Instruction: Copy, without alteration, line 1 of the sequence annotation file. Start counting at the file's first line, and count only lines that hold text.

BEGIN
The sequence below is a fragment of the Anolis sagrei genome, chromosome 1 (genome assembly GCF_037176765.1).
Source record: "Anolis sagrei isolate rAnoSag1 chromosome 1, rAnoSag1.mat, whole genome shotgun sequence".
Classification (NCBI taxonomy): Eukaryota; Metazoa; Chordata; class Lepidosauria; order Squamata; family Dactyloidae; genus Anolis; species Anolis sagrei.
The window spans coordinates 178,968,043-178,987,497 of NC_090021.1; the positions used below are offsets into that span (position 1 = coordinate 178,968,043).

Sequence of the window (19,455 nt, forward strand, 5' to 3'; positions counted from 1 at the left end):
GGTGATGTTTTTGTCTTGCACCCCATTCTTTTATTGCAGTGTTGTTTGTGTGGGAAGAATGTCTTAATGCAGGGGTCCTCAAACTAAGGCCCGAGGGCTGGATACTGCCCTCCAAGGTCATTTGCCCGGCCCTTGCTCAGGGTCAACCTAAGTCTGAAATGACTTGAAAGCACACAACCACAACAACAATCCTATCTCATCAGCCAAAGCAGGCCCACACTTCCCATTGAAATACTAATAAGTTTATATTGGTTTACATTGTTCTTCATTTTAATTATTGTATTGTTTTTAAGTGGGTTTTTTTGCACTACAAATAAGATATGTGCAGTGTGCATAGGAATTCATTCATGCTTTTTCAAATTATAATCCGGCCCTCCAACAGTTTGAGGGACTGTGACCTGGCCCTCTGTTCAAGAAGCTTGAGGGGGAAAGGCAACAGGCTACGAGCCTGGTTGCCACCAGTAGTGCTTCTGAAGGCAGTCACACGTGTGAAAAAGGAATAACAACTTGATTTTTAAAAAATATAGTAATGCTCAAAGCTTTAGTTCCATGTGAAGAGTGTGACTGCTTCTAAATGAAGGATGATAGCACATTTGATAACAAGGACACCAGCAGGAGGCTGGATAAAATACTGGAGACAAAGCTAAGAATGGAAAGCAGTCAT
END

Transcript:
The sequence below is a fragment of the Anolis sagrei genome, chromosome 1 (genome assembly GCF_037176765.1).